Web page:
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“The aggressor usually has an edge because it is effective aggression. But if the other fighter makes him miss and counter punches, he should get credit. The aggressive guy doesn’t have to be the winner all the time.”

JoJo Guerra, meet Lou Fillippo.

“I’ve looked at the tape again and I don’t see where I was wrong,” Fillippo said. “You have a guy pressing the fight, busier, doing all the chasing. As far as missing, let me tell you, you put gloves on and chase a guy for three minutes, you’ll miss some punches.”

As for Leonard: “Anybody can pitty-pat.”

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Moretti, as his score suggested, found ground between the two.

“Obviously Hagler was the aggressor,” he said. “But he was not the effective aggressor. You can’t chase and get hit and get credit for it. Besides the hardest punching was by Leonard.”

In other words, don’t feel bad when your scoring doesn’t agree with that of the judges. Because they can’t agree either.

Duane Ford, the chairman of the Nevada State Athletic Commission, says they should be able to agree, even if scoring in boxing is nowhere near as well defined as in, say, football.

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Actually, he says, it’s quite simple. What counts is effective punching. Not things like ring generalship or aggression. It’s who punches more, and harder.

“The real key in professional scoring is that you must do something,” he said. “That something is, hit the opponent. You can be the biggest aggressor in the world but if you don’t do that something, you’re not going to win the round.”

Ford said that when he was judging fights, he liked to visualize two empty glasses. As the fighters punched, he filled the glasses.

The only judgment area, he said, was in the kinds of punches. For him, three light jabs might equal one hard right. In the case of a boxer with a heavy jab, say Larry Holmes, it might be two jabs to one right hand.

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Still, he said, the scoring should not be as subjective as it seems. Sometimes, in a close fight, he will actually count the punches, he added.

“Sometimes you can sit and concentrate and you can tell who’s winning. But others are so tough you literally count the punches--plus one, plus two. I was able to do that on many fights. And if you come to a winner by one punch, that’s all you need.”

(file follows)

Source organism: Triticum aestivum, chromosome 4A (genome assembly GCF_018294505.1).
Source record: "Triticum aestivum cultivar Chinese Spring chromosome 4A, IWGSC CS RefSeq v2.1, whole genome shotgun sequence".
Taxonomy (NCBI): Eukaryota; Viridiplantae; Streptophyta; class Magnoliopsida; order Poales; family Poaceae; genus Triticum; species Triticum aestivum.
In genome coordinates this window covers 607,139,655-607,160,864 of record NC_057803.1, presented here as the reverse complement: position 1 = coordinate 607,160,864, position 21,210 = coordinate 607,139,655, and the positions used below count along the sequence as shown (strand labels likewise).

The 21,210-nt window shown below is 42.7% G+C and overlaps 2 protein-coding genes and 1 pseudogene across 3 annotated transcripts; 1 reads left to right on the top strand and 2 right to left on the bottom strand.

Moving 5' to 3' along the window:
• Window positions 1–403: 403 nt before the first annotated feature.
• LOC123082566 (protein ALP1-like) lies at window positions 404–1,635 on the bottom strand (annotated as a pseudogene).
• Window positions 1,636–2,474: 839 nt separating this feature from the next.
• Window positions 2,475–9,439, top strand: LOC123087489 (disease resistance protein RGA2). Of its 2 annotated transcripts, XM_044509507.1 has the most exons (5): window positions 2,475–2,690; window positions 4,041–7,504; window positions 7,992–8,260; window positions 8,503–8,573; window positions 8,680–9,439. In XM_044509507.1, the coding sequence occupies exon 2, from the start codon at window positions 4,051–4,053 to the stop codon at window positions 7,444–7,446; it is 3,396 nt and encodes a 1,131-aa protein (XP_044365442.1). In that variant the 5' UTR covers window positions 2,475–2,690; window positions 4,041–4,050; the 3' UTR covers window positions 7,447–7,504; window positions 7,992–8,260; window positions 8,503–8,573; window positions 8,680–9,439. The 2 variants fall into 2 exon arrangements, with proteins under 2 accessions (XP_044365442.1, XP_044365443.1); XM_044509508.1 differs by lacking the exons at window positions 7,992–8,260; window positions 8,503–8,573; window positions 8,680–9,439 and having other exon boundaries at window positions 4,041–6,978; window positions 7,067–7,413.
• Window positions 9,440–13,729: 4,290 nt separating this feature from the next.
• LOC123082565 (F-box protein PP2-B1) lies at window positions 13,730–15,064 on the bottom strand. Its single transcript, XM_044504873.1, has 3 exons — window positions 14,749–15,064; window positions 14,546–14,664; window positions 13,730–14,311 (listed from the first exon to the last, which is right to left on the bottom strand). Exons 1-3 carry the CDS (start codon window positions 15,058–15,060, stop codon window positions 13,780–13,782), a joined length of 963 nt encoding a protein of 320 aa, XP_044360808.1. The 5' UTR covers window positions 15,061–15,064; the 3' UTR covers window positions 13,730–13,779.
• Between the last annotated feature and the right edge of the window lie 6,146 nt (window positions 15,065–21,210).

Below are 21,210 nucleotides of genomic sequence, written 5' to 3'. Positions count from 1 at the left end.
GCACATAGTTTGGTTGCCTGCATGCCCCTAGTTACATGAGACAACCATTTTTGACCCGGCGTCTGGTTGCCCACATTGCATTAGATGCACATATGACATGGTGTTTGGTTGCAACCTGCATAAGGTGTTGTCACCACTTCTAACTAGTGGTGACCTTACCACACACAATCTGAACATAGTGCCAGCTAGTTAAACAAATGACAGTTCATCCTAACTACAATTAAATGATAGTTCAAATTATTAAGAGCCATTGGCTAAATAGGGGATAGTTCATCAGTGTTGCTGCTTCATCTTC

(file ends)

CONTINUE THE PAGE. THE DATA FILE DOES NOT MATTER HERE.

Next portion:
Things such as ring generalship are only considered if a judge is mentally deadlocked. Consideration of which fighter is champion is definitely not to be computed.

“The idea that the champion must be decisively beaten is the greatest myth of all,” says Ford. “He may wear the belt into the ring, but you notice he lays that sucker aside. There is no champion at the bell.”

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So, if guidelines are consistent, why aren’t the judges?

Even we cynics believe most judges to be good human beings--experienced, with a love more of boxing than any single boxer.

Yet, they are human beings. And each brings a certain perspective to each fight. Each fills that empty glass differently.

“For JoJo, the movement of Leonard dictated the fight,” Ford suggests. “And when Hagler landed punches, he didn’t put enough water in.”

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Ford was careful not to criticize Guerra and said that he told Guerra that if ever he were in a title fight, he’d want Guerra ringside. Yet it was plain that he didn’t like the range of his judges.

“A lot of judges get caught up in the grandeur,” he said, non-specifically. “And, too, judges are like baseball pitchers. They can have an off day.”

But there are other possibilities for variance than just human performance.

Marty Denkin, the assistant executive officer of the state commission and a longtime official, explains that “different countries put different weights on different things. The judges still use effective scoring but they might think a jab is more effective than a roundhouse right.”

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These differences are sometimes national differences.

“In Asia, where there is a tremendous amateur program, there’s a lot of boxing on your toes,” Denkin said. “In Mexico, most of the stereotypes have it as tremendous liver shots and body shots. In Europe the more effective puncher might be the one-two puncher. Here we might favor the roundhouse that lands on the temple. There are certain things you look for, are used to seeing.”

That is why the selection of judges is always so important. That is why the Petronellis thought they had outsmarted the world when they landed Guerra, the Mexican judge.

“I think the Petronellis were very intelligent, assuming Hagler goes to the body, which is the style prevalent in Mexico,” Denkin continued. “Problem is, he didn’t fight like that. Here it is in the fifth round, Leonard standing in front of him, actually taking the advantage. Where are the shots to the body?”

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The Petronellis would have been better off if they had been able to get the judges who worked a Willie Pep fight long ago. In that one, Pep confided to the judges that he planned not to throw a single punch for one entire round. He didn’t, instead putting on a masterful display of defense. The judges scored the round for Pep.

The difference in this fight, apparently, is that Hagler threw punches and missed.

In any event, there are no moves afoot to make the judging of boxing matches any more scientific. For big fights these days, there is a service that counts punches thrown and landed--Leonard won the fight on that score, too, landing 306 of 629 to Hagler’s 291 of 792--but that would be unsatisfactory. Some are harder than others.

Presumably, only humans can tell the difference, which means we haven’t heard the last call for an official to be sent to jail.